This sorbet which combines peppermint and musk melon is easy to make and refreshing too

Mint is the plant that gives the candy of the same name its cool burst of flavour. While there are about 25 different species of mints, peppermint is actually a cross between watermint and spearmint. Peppermint has greenish-purple, lance-shaped leaves, while the rounder leaves of spearmint are greyish-green in colour.

Both peppermint and spearmint have a flavour that can be described as a cross between pepper and chlorophyll, with peppermint being a bit stronger and spearmint, a little subtler. Mint is a herb used since antiquity for its culinary, medicinal and aromatic properties. Its characteristic smell has made it one of the popular perfuming herbs throughout history. Around the globe, from Europe to India to the Middle East, mint has been used as a strewing herb to clear the air in both temples and homes. Mint has also come to symbolise hospitality in many cultures. In ancient Greece, mint leaves were rubbed on dining tables to welcome guests, while in the Middle East, the host still offers mint tea to guests upon their arrival.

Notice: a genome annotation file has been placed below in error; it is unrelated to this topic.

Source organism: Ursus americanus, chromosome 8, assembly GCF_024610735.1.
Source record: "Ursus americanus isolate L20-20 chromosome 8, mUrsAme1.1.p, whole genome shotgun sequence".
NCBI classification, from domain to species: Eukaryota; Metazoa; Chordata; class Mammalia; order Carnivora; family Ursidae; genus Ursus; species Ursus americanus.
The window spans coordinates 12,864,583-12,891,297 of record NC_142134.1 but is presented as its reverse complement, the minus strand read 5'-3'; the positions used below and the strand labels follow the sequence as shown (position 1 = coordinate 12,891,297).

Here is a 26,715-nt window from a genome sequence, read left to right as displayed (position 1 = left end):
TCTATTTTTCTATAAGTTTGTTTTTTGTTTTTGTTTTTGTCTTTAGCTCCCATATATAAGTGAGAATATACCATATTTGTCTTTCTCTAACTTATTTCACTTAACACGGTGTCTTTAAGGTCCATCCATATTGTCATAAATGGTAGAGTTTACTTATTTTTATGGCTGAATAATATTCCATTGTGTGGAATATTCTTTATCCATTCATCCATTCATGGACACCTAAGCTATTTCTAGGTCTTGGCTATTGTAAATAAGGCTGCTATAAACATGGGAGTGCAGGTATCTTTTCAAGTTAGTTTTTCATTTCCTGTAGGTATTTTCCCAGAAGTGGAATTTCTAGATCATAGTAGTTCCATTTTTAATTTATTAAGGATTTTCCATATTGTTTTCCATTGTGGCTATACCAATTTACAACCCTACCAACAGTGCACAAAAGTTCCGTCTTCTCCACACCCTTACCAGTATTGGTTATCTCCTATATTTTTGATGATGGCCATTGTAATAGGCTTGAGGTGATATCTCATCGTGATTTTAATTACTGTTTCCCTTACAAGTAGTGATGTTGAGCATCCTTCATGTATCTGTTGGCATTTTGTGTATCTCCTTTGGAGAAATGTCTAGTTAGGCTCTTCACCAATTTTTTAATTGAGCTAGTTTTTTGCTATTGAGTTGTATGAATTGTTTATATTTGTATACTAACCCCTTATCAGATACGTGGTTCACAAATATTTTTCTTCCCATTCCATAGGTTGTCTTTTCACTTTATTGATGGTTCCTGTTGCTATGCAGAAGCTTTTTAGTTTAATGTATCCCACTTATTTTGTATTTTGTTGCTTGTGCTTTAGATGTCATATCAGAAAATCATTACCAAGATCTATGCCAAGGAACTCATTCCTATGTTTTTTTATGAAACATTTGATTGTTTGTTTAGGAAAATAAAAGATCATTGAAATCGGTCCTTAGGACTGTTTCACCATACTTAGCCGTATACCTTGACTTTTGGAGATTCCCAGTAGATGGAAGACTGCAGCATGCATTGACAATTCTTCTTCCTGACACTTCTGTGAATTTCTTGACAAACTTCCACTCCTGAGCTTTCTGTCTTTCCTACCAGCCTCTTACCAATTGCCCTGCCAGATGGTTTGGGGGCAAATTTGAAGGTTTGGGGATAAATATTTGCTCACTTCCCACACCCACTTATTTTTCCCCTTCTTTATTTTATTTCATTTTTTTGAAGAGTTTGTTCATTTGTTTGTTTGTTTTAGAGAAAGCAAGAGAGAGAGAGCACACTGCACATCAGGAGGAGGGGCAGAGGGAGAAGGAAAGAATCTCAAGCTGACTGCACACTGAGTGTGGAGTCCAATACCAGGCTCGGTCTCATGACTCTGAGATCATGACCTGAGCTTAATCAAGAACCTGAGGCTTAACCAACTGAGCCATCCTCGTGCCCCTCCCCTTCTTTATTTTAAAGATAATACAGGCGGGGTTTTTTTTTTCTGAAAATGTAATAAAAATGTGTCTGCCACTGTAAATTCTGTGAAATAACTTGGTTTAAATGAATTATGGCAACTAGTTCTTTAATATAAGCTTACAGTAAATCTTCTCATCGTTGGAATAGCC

Whenever possible, choose fresh mint over the dried form of the herb since it is superior in flavour. The leaves of fresh mint should look vibrant and be a rich green colour. They should be free from dark spots or yellowing. To store fresh mint leaves, carefully wrap them in a damp paper towel and place inside a loosely closed plastic bag. Store in the refrigerator, where it should keep fresh for several days. Dried mint should be kept in a tightly sealed glass container in a cool, dark and dry place, where it will keep fresh for about nine to twelve months.

BHOLANATH JHA

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